A multi-year search for transits of Proxima Centauri. I. Light curves corresponding to published ephemerides

Blank, David L., Feliz, Dax, Collins, Karen A., White, Graeme L., Stassun, Keivan G., Curtis, Ivan A., Hart, Rhodes, Kielkopf, John F., Nelson, Peter, Relles, Howard, Stockdale, Christopher, Jayawardene, Bandupriya, Pennypacker, Carlton, Shankland, Paul, Reichart, Daniel E., Haislip, Joshua B., and Kouprianov, Vladimir V. (2018) A multi-year search for transits of Proxima Centauri. I. Light curves corresponding to published ephemerides. Astronomical Journal, 155 (6). 228.

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Proxima Centauri has become the subject of intense study since the radial-velocity (RV) discovery by AngladaEscude et al. of a planet orbiting this nearby M dwarf every similar to 11.2. days. If Proxima Centauri. b transits its host star, independent confirmation of its existence is possible, and its mass and radius can be measured in units of the stellar host mass and radius. To date, there have been three independent claims of possible transit-like event detections in light curve observations obtained by the MOST satellite (in 2014-15), the Bright Star Survey Telescope telescope in Antarctica (in 2016), and the Las Campanas Observatory (in 2016). The claimed possible detections are tentative, due in part to the variability intrinsic to the host star, and in the case of the ground-based observations, also due to the limited duration of the light curve observations. Here, we present preliminary results from an extensive photometric monitoring campaign of Proxima Centauri, using telescopes around the globe and spanning from 2006 to 2017, comprising a total of 329 observations. Considering our data that coincide directly and/or phased with the previously published tentative transit detections, we are unable to independently verify those claims. We do, however, verify the previously reported ubiquitous and complex variability of the host star. We discuss possible interpretations of the data in light of the previous claims, and we discuss future analyses of these data that could more definitively verify or refute the presence of transits associated with the RV-discovered planet.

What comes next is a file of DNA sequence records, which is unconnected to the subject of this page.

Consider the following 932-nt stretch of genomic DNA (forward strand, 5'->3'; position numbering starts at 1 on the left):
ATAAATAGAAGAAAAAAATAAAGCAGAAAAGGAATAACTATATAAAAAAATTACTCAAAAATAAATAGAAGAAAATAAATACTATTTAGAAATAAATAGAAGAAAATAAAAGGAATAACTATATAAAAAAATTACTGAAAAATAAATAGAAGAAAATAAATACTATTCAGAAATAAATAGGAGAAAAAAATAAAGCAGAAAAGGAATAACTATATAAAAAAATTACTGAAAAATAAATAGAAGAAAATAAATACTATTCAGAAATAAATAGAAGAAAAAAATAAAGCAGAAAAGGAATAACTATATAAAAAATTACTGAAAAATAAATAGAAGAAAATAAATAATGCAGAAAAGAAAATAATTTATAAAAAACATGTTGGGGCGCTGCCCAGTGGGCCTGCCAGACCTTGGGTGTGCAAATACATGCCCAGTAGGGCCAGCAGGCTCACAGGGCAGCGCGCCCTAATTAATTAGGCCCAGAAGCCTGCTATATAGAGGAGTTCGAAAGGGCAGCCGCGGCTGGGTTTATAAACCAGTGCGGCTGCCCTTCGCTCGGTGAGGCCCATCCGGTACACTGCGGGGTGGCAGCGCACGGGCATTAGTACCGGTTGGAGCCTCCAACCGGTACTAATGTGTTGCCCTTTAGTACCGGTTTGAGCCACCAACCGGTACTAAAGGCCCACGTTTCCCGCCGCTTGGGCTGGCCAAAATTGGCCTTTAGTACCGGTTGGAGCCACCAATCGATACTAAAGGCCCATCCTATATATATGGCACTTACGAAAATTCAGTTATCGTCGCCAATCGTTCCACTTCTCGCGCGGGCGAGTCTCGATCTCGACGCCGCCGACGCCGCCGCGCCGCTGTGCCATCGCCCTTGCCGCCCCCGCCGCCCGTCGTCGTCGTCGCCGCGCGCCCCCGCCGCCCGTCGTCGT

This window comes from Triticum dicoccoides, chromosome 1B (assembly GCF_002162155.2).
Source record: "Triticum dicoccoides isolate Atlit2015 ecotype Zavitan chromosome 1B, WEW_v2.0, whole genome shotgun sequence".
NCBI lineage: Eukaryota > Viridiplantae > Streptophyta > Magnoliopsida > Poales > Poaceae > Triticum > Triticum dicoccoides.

Item ID: 57412
Item Type: Article (Research - C1)
ISSN: 1538-3881
Keywords: planetary systems, stars: individual (Proxima Centauri), techniques: photometric
Copyright Information: © 2018. The American Astronomical Society. All rights reserved.
Date Deposited: 13 Mar 2019 07:35
FoR Codes: 51 PHYSICAL SCIENCES > 5101 Astronomical sciences > 510199 Astronomical sciences not elsewhere classified @ 100%
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